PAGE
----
It’s the first of August. For most people it means school will begin in just a few short weeks. For our family, August 1, 1987 should have announced itself with a large banner emblazoned with the words: Buckle Up! Your heart is about to embark on the most thrill and fear-filled emotional roller coaster ride of your life! It’s Ellen’s Birthday!
Ellen was the baby we waited for the longest. There was a quite a stretch of years between Betsy, our oldest, and Ellen. When Betsy was two and a half, I made the very difficult decision to attend nursing school. It was a total commitment to 12 straight months of full days, five days a week. Time not spent studying included laundering and ironing uniforms, putting a spit shine on white shoes, meal planning for the week, and packing lunches. I was used to being able to let the day unfold, playing with Betsy, going for walks, visiting the library, reading stories . . . my stay at home mom schedule. Every night I almost cried, well some nights I did cry, thinking about the early morning routine of dropping a sleepy little girl off at a friend’s and heading for school. It took a lot of hard work, newly developed self-discipline and Tim’s unwavering support to get me through.
My interest in obstetrics was the reason I wanted to become an LPN, however, just as my class was about to graduate, area hospitals implemented an initiative to eliminate LPNs in labor and delivery. I was truly crushed. I accepted a third shift job on the med-surg floor and although I did my very best, with few and far between shifts in OB, my heart ached that I couldn’t work in the area of nursing that I felt so passionately about. Somewhere between earning my cap and the pinning ceremony, Tim and I realized we were ready for another baby. Making that decision and having it unfold as we planned just didn’t happen.
I found another job a little closer to home with a more family friendly schedule. I picked up my work with HOPE – Helping Other Parents Experiencing Grief – having been offered the job of coordinator of the program. It was a good fit. All the while, month after month, no signs of a baby on the way.
Eventually, I was put on a fertility drug that, among other passion dashing tasks, included the fun job of basal temp charting. Eventually, we got pregnant, but it ended in a very early miscarriage. I was crushed emotionally in way that only a woman who can’t get pregnant when she wants to can understand.
Since Ellen is here, it’s obvious that after almost three years of infertility, we had our baby. The pregnancy was fairly uneventful, excepting her arrival time. She was over two weeks late. We were in the midst of a sidewalk sizzling heat wave and our old house only had AC in the bedrooms. I literally thought my abdomen was going to split like an overripe melon. I was miserable. July 31 was my birthday and Tim took my pouting, wretched self out to dinner with friends, saying that I was going to have a good time on my birthday no matter what. And I did! I laughed, enjoyed the restaurant’s air conditioning, ate a lot, followed it up with cake and ice cream . . . and of course . . . we all know how it turned out. Later in the evening, a weird wave of nausea washed over me and promptly dissipated. Then it happened again, quite different than when Betsy was born. But, it turned out pretty much the same. Labor, waiting, working hard. She was finally born, a little bigger than her sister at 8 pounds, 5 ounces, and so blonde!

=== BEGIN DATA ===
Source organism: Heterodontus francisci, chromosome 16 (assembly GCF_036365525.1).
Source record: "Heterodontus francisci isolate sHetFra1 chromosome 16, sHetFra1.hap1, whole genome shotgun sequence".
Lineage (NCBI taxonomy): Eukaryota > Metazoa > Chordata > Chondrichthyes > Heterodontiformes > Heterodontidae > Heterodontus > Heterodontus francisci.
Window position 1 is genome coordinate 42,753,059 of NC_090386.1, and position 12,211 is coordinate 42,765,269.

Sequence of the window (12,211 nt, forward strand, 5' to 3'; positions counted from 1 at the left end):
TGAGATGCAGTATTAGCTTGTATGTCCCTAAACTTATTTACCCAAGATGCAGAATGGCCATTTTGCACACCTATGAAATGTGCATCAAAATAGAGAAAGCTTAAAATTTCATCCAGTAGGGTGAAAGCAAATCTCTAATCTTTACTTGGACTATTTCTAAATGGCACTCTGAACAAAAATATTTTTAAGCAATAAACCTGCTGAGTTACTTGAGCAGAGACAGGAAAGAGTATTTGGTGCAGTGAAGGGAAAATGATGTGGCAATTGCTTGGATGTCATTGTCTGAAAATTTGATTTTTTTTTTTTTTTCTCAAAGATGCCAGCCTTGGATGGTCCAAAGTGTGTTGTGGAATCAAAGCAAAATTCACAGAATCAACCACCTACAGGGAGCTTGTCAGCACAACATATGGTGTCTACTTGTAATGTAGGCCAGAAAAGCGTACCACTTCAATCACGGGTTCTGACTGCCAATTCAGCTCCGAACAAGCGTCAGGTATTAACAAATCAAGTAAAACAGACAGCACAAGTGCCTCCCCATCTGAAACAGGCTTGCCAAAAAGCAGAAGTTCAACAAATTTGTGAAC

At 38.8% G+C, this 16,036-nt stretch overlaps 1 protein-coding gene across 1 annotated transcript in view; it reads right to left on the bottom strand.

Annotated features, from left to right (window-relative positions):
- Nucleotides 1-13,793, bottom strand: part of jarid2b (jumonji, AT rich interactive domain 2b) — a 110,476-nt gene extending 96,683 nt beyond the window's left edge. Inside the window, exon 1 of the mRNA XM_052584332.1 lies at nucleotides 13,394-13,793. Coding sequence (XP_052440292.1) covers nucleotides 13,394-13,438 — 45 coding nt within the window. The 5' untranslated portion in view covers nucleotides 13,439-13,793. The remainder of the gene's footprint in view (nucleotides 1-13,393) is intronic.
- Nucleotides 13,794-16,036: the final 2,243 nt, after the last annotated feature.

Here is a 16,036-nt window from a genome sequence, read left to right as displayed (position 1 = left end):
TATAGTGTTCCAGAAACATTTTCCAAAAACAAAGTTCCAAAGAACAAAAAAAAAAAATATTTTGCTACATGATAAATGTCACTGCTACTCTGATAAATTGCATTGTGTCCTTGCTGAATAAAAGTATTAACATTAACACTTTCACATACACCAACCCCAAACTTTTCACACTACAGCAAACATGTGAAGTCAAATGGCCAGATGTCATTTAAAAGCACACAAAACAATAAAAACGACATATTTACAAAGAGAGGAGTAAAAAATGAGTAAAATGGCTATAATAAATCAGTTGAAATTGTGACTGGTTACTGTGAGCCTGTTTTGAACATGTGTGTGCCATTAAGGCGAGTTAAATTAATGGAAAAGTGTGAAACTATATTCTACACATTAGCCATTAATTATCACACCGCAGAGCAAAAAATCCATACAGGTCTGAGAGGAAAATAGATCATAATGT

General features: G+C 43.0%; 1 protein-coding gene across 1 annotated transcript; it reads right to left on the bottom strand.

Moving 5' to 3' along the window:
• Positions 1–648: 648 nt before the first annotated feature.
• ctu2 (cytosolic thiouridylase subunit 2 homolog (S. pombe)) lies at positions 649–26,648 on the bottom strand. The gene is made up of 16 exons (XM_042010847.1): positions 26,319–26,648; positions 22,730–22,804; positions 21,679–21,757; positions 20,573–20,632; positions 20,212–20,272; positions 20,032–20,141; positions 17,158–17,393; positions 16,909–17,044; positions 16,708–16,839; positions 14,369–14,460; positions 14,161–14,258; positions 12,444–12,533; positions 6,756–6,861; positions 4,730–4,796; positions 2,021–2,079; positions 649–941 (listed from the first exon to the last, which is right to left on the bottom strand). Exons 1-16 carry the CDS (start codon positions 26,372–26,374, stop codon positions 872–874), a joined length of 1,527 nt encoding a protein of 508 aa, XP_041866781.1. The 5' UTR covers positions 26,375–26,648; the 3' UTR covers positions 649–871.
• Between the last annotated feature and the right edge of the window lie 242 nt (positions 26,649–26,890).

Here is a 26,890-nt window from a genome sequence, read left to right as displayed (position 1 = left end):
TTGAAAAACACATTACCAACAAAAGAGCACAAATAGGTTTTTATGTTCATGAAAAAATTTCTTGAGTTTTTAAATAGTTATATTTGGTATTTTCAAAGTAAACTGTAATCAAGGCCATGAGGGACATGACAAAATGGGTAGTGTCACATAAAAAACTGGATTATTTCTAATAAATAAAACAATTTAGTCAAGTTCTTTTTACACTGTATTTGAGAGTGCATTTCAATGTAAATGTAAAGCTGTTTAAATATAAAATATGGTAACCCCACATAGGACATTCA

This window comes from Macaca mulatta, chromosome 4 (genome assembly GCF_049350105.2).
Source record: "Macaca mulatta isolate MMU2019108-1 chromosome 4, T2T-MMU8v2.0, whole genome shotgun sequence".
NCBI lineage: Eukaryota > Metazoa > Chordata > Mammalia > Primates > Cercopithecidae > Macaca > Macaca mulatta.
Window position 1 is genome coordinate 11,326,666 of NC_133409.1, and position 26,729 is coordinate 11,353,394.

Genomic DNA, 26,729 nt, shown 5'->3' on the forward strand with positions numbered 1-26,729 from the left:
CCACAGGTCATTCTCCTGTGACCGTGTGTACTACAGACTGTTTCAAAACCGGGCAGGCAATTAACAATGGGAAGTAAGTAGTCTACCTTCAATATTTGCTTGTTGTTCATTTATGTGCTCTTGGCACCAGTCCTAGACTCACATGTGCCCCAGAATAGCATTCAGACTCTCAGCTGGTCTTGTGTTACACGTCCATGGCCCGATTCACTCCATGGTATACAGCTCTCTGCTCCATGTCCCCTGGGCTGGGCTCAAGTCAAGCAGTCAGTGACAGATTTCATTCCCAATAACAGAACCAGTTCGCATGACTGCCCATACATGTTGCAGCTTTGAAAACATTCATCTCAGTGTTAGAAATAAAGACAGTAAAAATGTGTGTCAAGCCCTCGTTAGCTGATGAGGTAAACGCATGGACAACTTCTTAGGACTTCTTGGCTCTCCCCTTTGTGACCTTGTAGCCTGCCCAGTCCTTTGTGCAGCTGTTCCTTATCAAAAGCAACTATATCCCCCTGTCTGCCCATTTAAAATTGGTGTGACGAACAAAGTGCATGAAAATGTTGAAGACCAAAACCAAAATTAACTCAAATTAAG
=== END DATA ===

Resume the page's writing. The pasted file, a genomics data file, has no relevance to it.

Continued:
We didn’t know it, but she was going to face a couple of real challenges before her umbilical cord dried, and even bigger ones before she was three. But, she recovered well from her early illnesses and we had on our hands the complete and ornery opposite of her older sister. We all just sat back and watched with a combination of astonishment, amusement and trepidation, because we just never knew when and what kind of trouble she would foment. We constantly felt like the beleaguered Mr. Wilson of “Dennis the Menace” fame. I was a pill as a kid, but my childhood antics didn’t begin measure up to the things Ellen managed to get into.
So, now, today, she is turning 30, actually as I write this, it's almost to the minute she was born. She has become quite a person who sparkles with personality and intelligence. Everyone knows Ellen because people rarely forget her. Green-eyed with her signature scarlet red hair, she has an awesome offbeat sense of style that is reflected in her home décor down to her pedicured toes. She is a beautiful reflection of her favorite flower, the sunflower.
Because of her musical, mellow voice, her words lilt up and down as she speaks. She is hilarious with a knife-edged wit. Her sense of humor is comprehensive as she wends through slapstick and dips into dark sarcasm. She is an amazing mimic, from her Minnesota accent to some of the crustier characters she meets at her job. Her wheezy laugh is contagious and to laugh with her until tears pour down my cheeks and I am forced to cross my legs is one of my chief joys in life.
Now she is a mom, too. And she really needs that sense of humor of hers most days, as Ellen and Jared also have a little pill on their hands - Teddy. Being a first time mom is a huge task, full of triumphs and milestones and pocked with mistakes and missteps. There is no set course to parenting a child. There is no GPS (Grandparent Policy System) for us either – we are all new at this job! Ellen sometimes listens to my endless stream of advice, sometimes not. I appreciate that she even asks my opinion, from toddler food options to binky elimination tactics – it makes me feel needed.
It feels like yesterday that she crashed my birthday party, but Ellen really is the best birthday gift ever I received.